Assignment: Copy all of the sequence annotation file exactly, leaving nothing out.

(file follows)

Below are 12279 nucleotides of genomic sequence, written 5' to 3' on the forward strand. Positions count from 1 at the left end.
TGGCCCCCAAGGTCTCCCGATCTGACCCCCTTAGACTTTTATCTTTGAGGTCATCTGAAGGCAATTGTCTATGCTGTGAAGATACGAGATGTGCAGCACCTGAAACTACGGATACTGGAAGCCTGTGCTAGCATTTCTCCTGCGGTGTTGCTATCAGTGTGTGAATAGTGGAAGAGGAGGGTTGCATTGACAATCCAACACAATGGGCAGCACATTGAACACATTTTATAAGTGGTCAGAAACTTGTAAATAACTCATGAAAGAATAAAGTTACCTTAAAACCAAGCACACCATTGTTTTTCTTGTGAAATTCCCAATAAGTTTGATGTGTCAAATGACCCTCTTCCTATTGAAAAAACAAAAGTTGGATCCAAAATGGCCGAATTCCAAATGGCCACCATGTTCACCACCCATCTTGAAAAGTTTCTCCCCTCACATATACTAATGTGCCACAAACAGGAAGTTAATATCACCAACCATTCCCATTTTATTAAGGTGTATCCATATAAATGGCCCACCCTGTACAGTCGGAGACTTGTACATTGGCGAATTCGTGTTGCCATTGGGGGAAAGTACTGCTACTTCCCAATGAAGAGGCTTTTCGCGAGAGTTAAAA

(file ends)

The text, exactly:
Below are 12279 nucleotides of genomic sequence, written 5' to 3' on the forward strand. Positions count from 1 at the left end.
TGGCCCCCAAGGTCTCCCGATCTGACCCCCTTAGACTTTTATCTTTGAGGTCATCTGAAGGCAATTGTCTATGCTGTGAAGATACGAGATGTGCAGCACCTGAAACTACGGATACTGGAAGCCTGTGCTAGCATTTCTCCTGCGGTGTTGCTATCAGTGTGTGAATAGTGGAAGAGGAGGGTTGCATTGACAATCCAACACAATGGGCAGCACATTGAACACATTTTATAAGTGGTCAGAAACTTGTAAATAACTCATGAAAGAATAAAGTTACCTTAAAACCAAGCACACCATTGTTTTTCTTGTGAAATTCCCAATAAGTTTGATGTGTCAAATGACCCTCTTCCTATTGAAAAAACAAAAGTTGGATCCAAAATGGCCGAATTCCAAATGGCCACCATGTTCACCACCCATCTTGAAAAGTTTCTCCCCTCACATATACTAATGTGCCACAAACAGGAAGTTAATATCACCAACCATTCCCATTTTATTAAGGTGTATCCATATAAATGGCCCACCCTGTACAGTCGGAGACTTGTACATTGGCGAATTCGTGTTGCCATTGGGGGAAAGTACTGCTACTTCCCAATGAAGAGGCTTTTCGCGAGAGTTAAAA